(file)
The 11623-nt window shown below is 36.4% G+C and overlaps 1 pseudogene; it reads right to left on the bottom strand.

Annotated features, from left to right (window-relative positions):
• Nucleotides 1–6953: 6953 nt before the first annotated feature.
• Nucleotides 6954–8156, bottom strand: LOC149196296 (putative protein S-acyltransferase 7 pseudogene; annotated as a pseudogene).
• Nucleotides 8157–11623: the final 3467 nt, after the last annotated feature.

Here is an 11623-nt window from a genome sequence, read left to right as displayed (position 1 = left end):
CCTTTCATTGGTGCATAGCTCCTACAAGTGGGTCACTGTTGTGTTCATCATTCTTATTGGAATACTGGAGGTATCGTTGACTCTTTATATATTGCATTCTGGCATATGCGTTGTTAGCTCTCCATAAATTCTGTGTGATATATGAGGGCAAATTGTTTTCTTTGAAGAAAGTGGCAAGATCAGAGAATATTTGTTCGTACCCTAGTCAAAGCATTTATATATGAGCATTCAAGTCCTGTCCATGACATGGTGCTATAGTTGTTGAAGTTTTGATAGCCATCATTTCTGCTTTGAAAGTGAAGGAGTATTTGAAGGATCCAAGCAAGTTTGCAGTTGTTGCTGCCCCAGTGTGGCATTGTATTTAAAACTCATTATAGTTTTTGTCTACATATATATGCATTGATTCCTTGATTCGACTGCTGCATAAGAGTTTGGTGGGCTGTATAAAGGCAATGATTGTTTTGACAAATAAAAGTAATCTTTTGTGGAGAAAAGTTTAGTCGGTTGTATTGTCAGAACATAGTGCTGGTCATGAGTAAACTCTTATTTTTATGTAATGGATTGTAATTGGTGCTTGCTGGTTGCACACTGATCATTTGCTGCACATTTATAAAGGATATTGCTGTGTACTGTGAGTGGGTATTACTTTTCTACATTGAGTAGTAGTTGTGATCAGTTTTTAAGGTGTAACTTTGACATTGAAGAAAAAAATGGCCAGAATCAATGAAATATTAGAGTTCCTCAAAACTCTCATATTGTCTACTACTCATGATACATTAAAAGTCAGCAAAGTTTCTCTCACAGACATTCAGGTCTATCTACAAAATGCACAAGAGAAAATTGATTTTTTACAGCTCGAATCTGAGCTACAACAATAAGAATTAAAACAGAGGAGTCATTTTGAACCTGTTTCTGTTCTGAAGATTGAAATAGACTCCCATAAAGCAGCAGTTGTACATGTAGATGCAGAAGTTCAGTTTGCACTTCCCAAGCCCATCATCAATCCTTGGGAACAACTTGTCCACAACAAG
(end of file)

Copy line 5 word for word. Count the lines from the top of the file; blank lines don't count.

• Nucleotides 8157–11623: the final 3467 nt, after the last annotated feature.